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TDEC Receives $4.5 Million Grant for Lead-Based Paint Initiative in North Nashville

Thursday, April 07, 2011 | 11:39am
Local Campaign Kicks Off, Helping Homes in North Nashville Become Safer, Healthier Environments
 
NASHVILLE – Tennessee Department of Environment and Conservation Commissioner Bob Martineau was joined by local elected officials, community leaders and special guests on Thursday, April 7, to accept a $4.5 grant from the U.S. Department of Housing and Urban Development to fund lead-based paint initiatives in the North Nashville community. The event also marked the kickoff of a community outreach campaign, designed to solicit participation in the program and educate families on the hazards of lead-based paint.
 
Designed to protect children and families, the $4.5 million Lead Hazard Reduction Demonstration grant will assist the North Nashville community in identifying and controlling these particular hazards, with an emphasis on improving safety. TDEC’s Toxic Substances Program will administer the grant and launch outreach activities in partnership with several government and community organizations. 
 
“This grant will help the North Nashville community remove harmful lead paint from impacted homes and provide the tools needed to ensure families are not at risk,” said Environment and Conservation Commissioner Bob Martineau. “Protecting the health of Tennessee’s children is important to Governor Bill Haslam’s administration, and I am pleased to be part of an agency that will help foster this effort. I want to thank everyone who came out in support of today’s event to help us celebrate this outstanding news.” 
 
While there are approximately 4,000 potential homes identified in Davidson County, the grant funding is targeted for use in the North Nashville area for the next 3.5 years.   North Nashville was chosen after meeting specific grant criteria including: number of rental properties, area income, children under the age of six, known lead-blood issues in children and other statistical data.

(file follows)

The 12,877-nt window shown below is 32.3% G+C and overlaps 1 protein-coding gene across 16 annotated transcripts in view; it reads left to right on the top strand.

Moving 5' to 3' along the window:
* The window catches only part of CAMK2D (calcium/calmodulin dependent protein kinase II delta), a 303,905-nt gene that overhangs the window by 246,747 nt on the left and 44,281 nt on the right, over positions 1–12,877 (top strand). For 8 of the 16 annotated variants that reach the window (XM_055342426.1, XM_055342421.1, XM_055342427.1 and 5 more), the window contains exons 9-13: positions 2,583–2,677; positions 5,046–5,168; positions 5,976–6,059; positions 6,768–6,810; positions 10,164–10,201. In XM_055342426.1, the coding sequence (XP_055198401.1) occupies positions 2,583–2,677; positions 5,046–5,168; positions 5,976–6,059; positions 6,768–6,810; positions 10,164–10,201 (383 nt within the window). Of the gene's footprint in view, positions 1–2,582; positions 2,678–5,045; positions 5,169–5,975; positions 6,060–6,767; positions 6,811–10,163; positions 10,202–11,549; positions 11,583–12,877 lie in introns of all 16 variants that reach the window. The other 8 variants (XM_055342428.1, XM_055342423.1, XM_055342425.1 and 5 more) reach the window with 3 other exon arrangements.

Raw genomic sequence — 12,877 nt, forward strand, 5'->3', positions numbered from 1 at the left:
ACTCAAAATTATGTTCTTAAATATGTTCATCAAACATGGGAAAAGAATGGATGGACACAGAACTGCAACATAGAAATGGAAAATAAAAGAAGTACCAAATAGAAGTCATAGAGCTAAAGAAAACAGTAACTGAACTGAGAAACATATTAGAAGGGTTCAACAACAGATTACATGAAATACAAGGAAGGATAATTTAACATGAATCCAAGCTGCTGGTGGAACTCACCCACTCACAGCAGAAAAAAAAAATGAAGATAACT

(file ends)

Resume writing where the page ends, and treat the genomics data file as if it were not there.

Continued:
The project estimates mitigating lead hazards in more than 242 residential units; conducting approximately 4,800 blood-lead tests of children younger than six years of age; providing lead-safe training and job readiness opportunities to 545 eligible area residents; and increasing public awareness about childhood lead poisoning. 
 
"This HUD grant award to the Tennessee Department of Environment and Conservation for the city of Nashville makes it clear that healthy homes for families and children are a priority,” said HUD Nashville Field Office Director John Gemmill, who presented the check at Thursday’s presentation. “We congratulate them for supporting this extremely essential effort, as we are committed to protecting children and families from these hazards.” 
 
Even though lead-based paint was banned for residential use in 1978, HUD estimates that approximately 24 million homes still have significant lead-based paint hazards today.  Lead-contaminated dust is the primary cause of lead exposure and can lead to a variety of health problems in young children, including reduced IQ, learning disabilities, developmental delays, reduced height and impaired hearing.  At higher levels, lead can damage a child's kidneys and central nervous system and cause anemia, coma convulsions and even death.